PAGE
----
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Georgian Poetry refers to a series of anthologies showcasing the work of a school of British poetry that established itself during the early years of the reign of King George V of the United Kingdom.

The Georgian poets were, by the strictest definition, those whose works appeared in a series of five anthologies named Georgian Poetry, published by Harold Monro and edited by Edward Marsh, the first volume of which contained poems written in 1911 and 1912. The group included Edmund Blunden, Rupert Brooke, Robert Graves, D. H. Lawrence, Walter de la Mare, Siegfried Sassoon and John Drinkwater.[1] It was not until the final two volumes that the decision was taken to include female poets.



The period of publication was sandwiched between the Victorian era, with its strict classicism, and Modernism, with its strident rejection of pure aestheticism. The common features of the poems in these publications were romanticism, sentimentality and hedonism. Later critics have attempted to revise the definition of the term as a description of poetic style, thereby including some new names or excluding some old ones. W. H. Davies, a contemporary, is sometimes included within the grouping, although his "innocent style" differs markedly from that of the others.

In the 1930s, Henry Newbolt "estimated there were still at least 1000 active poets" in England, and that "the vast majority would be recognisably 'Georgian'".[2]

Edward Marsh was the general editor of the series and the centre of the circle of Georgian poets, which included Rupert Brooke. It has been suggested that Brooke himself took a hand in some of the editorial choices.

The idea for an anthology began as a joke, when Marsh, Duncan Grant and George Mallory decided, one evening in 1912 to publish a parody of the many small poetry books that were appearing at the time. After some discussion it was decided to pursue the idea in all seriousness. Marsh and Brooke approached the poet and bookseller Harold Monro who had recently opened The Poetry Bookshop at 35 Devonshire Street, in Bloomsbury, London. He agreed to publish the book in return for a half share of the profits.

After the third volume, Marsh decided that it was time to include a female poet. His choice was Fredegond Shove, although other associates suggested Edith Sitwell, Charlotte Mew and Rose Macaulay.[3] He included four poems from Shove's recent first collection, Dreams and Journeys (1918),[4] including among them "The New Soul", a quasi-mystical approach to a religious subject that went on to attract the notice of critics.[5] The final volume contained seven poems from the fifth collection of Vita Sackville-West, Orchard and Vineyard (1921).[6]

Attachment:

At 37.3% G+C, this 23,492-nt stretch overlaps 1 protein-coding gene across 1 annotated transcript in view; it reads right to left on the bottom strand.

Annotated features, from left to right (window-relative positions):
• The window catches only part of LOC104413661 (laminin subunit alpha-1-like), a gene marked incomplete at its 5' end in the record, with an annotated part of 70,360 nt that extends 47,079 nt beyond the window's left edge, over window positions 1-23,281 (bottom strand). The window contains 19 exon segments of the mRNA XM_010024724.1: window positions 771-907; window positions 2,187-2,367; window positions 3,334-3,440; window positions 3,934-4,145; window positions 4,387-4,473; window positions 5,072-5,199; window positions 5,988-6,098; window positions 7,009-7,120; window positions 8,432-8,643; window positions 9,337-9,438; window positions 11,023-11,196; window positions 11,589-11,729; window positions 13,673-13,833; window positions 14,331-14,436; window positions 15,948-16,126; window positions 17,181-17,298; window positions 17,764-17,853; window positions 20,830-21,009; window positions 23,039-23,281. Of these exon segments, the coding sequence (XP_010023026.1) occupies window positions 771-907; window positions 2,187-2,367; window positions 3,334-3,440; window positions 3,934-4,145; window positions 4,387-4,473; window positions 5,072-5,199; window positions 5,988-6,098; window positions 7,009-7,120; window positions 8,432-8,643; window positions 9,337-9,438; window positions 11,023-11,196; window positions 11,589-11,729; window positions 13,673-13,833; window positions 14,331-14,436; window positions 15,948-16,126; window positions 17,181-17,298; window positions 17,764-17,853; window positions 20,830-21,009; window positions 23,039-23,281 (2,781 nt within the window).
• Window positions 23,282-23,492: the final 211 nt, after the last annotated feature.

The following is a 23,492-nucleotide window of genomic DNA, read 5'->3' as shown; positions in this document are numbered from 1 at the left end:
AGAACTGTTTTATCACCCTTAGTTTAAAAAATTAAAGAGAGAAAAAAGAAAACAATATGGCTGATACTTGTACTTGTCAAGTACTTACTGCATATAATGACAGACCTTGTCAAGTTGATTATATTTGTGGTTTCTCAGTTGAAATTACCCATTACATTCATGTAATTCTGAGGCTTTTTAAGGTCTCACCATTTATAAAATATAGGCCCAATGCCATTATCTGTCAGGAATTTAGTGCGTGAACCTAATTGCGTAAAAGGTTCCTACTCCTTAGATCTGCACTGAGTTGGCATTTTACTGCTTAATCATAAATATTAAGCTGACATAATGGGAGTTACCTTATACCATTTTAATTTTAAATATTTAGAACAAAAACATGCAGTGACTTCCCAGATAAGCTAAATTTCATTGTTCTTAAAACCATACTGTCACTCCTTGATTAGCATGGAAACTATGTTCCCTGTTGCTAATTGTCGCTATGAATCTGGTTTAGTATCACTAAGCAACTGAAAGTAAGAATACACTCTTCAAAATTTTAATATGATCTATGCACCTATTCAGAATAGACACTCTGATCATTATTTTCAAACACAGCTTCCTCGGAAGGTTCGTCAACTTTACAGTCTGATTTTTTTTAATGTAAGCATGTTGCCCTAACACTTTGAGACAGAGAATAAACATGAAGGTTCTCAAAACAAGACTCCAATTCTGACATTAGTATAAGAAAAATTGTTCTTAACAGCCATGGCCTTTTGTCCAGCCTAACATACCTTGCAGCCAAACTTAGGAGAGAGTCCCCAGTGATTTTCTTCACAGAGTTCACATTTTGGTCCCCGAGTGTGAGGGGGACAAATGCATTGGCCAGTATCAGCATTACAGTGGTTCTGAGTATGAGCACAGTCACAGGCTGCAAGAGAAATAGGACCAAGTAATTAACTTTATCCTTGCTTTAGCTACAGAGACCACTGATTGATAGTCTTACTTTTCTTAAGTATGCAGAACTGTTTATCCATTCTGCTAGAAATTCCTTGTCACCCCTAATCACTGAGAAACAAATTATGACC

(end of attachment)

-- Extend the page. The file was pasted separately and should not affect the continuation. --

Subsequent to the final anthology of five, further collections appeared, edited by J. C. Squire, which were probably intended to take on the mantle. The subsequent fate of the Georgian poets (inevitably known as the Squirearchy) then became an aspect of the critical debate surrounding modernist poetry, as marked by the publication of T. S. Eliot's The Waste Land at just that time. The Georgian poets became something of a by-word for conservatism, but at the time of the early anthologies they saw themselves as modern (if not modernist) and progressive. The most important figures, in literary terms, would now be considered D. H. Lawrence and Robert Graves: neither of them 'typical'.[7]

Georgian Poetry 1911-12 (1912)Edit

Georgian Poetry 1913-15 (1915)Edit

Georgian Poetry 1916-17 (1917)Edit

Georgian Poetry 1918-19 (1919)Edit

Georgian Poetry 1920-22 (1922)Edit

See alsoEdit


  • Georgian Revolt: Rise and Fall of a Poetic Ideal, 1910-22 by Robert H Ross ISBN 0-571-08061-8


  1. ^ James Campbell, A kind of magic, The Guardian, 10 June 2006.
  2. ^ Ruff, Allan R. (2015). My library My History Books on Google Play Arcadian Visions: Pastoral Influences on Poetry, Painting and the Design of Landscape. Barnsley, UK: Windgather Press. p. 198.
  3. ^ Paul Moeyes, Siegfried Sassoon: Scorched Glory: A Critical Study, Macmillan 1997, pp.69-70
  4. ^ Gutenberg
  5. ^ For example, Robert Strachan, The Soul of Modern Poetry, London 1922, pp.245-8
  6. ^ Gutenberg
  7. ^ James Bridges, "Georgian Poetry", The Literary Encyclopedia, First published 31 July 2002; last revised 30 November.

External linksEdit